Artifact evaluation, theory and practice

Previously on the SIGOPS blog, we discussed the current status of artifact evaluation (AE) and how to improve it. At HotOS’23, we took another step in this direction: attendees discussed artifact evaluation in a panel led by Shriram Krishnamurthi (Brown), Margo Seltzer (UBC), and Neeraja Yadwadkar (UT Austin), and organized by Roberta De Viti (MPI-SWS), Solal Pirelli (EPFL), and Vaastav Anand (MPI-SWS). This blog post is the opinion of the panel organizers, and not necessarily that of the panelists or the HotOS chairs. Additionally, the panel organizers would like to thank Anjo Vahldiek-Oberwagner for providing feedback on the panel report as well as the opinions presented here.

As a reminder, AE is a process through which artifacts can be recognized as high-quality by awarding badges to the corresponding papers. The goals are to improve the reliability of computer science research and to make it easier for researchers to build upon each other’s work.

The key theme of this blog post is the difference between the theory as seen by some AE chairs, and the practice of artifact evaluation as reported by some authors and evaluators. The effort required to make AE work in practice today is high, and the benefits are not always aligned with what the community expects. We propose a way forward that brings the theory closer to the expectations reported by the HotOS attendees, which should be easier to consistently apply in practice. 

While the full report is available on arxiv, one important outcome of this panel discussion, which should frame future conversation on the topic of artifact evaluation (AE), is that the current “three badges” system is of unclear origin and is notably not what was intended for the first artifact evaluation. Thus, we should not consider these badges as constraints written in stone; other possible classifications include the U.S. National Academies’ and Feitelson’s.


Current systems AEs award the “artifact available” badge if the artifact “exists” on some online repository. In theory, this works out well if the authors do not forget any files, accidentally delete repositories, and so on. In practice, the HotOS panel audience felt that this does not always work well, though. The audience reported that some “available” artifacts only contain binaries, some are only partially available… in one instance, an artifact contained nothing at all. It is unclear why the latter passed “availability” evaluation; maybe evaluators trusted authors to upload the artifacts later on and the authors forgot to do so, or the authors accidentally deleted their repository afterwards. While there are ways to archive artifacts such as Zenodo, they are only recommended and not required by current badges.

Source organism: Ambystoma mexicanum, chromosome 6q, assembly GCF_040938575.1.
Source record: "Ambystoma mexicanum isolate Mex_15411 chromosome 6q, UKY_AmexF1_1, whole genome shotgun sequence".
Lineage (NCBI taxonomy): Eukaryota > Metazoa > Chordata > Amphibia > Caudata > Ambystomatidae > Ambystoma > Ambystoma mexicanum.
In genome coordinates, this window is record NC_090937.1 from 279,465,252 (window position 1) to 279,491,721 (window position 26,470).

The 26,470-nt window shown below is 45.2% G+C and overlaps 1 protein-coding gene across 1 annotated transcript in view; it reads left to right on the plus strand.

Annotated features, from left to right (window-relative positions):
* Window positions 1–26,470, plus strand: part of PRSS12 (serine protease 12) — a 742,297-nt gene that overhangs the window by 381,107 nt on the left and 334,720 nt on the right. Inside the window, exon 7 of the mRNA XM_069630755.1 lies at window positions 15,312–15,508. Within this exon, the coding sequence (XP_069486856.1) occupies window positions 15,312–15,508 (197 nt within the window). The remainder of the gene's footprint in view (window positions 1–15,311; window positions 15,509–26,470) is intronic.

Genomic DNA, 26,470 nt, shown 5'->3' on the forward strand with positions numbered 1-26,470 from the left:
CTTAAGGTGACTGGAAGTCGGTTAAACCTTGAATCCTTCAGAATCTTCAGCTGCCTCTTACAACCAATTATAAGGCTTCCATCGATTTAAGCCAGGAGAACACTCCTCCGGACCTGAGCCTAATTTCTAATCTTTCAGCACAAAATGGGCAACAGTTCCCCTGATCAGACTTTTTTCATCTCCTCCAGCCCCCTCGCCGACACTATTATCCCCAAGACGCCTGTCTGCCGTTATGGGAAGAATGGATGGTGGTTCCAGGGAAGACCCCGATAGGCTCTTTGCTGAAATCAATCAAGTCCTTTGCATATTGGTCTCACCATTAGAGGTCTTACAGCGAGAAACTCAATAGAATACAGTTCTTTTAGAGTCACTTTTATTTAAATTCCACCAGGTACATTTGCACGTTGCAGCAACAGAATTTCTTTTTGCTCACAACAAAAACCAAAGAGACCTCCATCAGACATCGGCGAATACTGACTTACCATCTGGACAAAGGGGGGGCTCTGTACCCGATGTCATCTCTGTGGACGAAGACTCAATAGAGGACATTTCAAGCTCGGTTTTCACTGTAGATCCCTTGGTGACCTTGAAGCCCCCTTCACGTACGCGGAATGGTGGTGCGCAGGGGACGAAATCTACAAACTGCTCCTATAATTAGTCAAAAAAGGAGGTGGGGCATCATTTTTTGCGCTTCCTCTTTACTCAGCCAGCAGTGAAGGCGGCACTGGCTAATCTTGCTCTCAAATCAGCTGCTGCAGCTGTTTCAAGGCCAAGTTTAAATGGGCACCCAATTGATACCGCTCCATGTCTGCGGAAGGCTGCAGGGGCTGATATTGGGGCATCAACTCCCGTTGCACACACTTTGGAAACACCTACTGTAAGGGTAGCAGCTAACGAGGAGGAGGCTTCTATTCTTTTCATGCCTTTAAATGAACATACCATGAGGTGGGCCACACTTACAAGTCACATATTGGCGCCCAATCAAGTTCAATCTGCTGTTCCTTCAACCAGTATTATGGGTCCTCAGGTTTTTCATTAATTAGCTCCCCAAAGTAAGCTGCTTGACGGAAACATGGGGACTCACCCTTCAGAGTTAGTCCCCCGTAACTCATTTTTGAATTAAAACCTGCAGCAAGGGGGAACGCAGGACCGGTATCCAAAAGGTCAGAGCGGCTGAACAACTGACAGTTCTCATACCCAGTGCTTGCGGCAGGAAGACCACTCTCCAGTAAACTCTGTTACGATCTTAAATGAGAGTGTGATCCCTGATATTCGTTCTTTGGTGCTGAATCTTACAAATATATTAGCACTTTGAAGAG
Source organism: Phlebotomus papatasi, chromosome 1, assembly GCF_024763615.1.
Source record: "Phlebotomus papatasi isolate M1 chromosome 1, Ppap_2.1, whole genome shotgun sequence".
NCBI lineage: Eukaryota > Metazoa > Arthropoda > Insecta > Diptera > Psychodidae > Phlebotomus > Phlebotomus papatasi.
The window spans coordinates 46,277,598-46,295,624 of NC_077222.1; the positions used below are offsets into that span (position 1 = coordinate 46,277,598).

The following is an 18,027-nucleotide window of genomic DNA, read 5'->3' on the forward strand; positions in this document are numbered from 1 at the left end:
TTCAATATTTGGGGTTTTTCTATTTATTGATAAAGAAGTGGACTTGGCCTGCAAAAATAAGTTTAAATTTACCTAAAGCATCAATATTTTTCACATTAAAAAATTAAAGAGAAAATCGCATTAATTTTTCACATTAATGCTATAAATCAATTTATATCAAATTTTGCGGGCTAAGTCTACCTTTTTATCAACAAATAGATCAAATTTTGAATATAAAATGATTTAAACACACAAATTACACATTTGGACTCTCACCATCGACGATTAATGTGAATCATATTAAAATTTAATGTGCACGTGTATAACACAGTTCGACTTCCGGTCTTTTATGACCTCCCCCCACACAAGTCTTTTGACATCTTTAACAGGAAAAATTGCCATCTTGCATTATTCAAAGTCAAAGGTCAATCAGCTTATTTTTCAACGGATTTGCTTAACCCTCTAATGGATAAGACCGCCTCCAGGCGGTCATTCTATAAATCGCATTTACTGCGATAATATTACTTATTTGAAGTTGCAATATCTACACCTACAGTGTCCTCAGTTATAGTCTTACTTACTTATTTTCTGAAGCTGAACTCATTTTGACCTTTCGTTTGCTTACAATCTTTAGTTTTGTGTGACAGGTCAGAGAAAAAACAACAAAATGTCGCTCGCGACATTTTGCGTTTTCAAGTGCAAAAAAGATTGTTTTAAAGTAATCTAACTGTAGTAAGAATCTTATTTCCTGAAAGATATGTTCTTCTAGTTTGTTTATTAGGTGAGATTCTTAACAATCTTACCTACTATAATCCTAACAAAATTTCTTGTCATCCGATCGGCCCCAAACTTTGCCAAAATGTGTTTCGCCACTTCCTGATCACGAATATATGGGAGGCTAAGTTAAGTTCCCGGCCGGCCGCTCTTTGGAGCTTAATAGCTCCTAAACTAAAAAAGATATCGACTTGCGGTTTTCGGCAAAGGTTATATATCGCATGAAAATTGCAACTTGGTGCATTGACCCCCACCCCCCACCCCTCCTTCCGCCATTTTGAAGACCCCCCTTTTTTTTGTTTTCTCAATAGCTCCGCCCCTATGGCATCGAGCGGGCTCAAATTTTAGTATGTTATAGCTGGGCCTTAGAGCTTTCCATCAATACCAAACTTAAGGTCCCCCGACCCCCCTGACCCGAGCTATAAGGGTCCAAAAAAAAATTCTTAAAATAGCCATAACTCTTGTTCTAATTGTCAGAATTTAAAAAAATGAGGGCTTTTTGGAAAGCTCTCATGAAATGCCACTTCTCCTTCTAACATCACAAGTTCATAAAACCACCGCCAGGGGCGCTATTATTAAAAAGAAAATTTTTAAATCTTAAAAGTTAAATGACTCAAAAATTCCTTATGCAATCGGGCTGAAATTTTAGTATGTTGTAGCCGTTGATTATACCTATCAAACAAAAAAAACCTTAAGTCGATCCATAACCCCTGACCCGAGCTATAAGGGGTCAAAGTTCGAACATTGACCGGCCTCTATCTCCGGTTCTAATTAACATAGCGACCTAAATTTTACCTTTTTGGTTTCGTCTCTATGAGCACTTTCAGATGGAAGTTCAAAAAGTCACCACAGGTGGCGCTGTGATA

Current systems AEs award the “artifact functional” badge if the artifact is “functional”. In theory, this works out well if the evaluators have enough time and expertise to review the artifact in depth and if there are clear, standard guidelines that define functionality? In practice, the HotOS panel audience felt that whether an artifact can be executed is not as important as whether another researcher could use the artifact as a baseline for their own experiments, or as a building block for their own system. The latter is closer to what the programming languages and software engineering communities currently look for when evaluating artifacts.


Current systems AEs award the “results reproduced” badge if the results obtained in the paper can be reproduced up to “some tolerance”. In theory, this works out well if evaluators have enough time and expertise to reproduce results, but also interpret deviations that may be due, e.g., to the type of experiment or the use of different hardware. In practice, the HotOS panel audience felt that full reproducibility for all artifacts is not worth the amount of time it demands (i) to evaluators, most of which are students who already have enough work to do and are already under enough pressure, and (ii) to authors, who may need to spend a significant amount of extra time in packaging their artifact, especially if their dependencies are not straightforward such as specialized hardware. Furthermore, evaluators and chairs may also have reasonably different definitions of “some tolerance”. As in the case of functionality, the audience felt that evaluating whether the artifact is usable by others for future work would be a better time-reward tradeoff for all the parties involved.


The three badges for availability, functionality, and reproducibility are an incentive for authors to submit their artifact for evaluation. In theory, this works out well: authors can at least make their artifact available, and maybe functional, even if they do not have the time to make it reproducible. In practice, the HotOS panel audience was concerned that badges may not only be performative but disincentivize research that does not fit well within the framework of AE, as badges can be seen as a necessity to be taken seriously. For instance, designing new hardware systems is an important area of computer systems: it would be impractical to ship an entire custom server to evaluators. While current AEs typically allow video recordings as a backup if there is no other way to show that an artifact works, it is quite difficult to evaluate for functionality or reproducibility based on a video.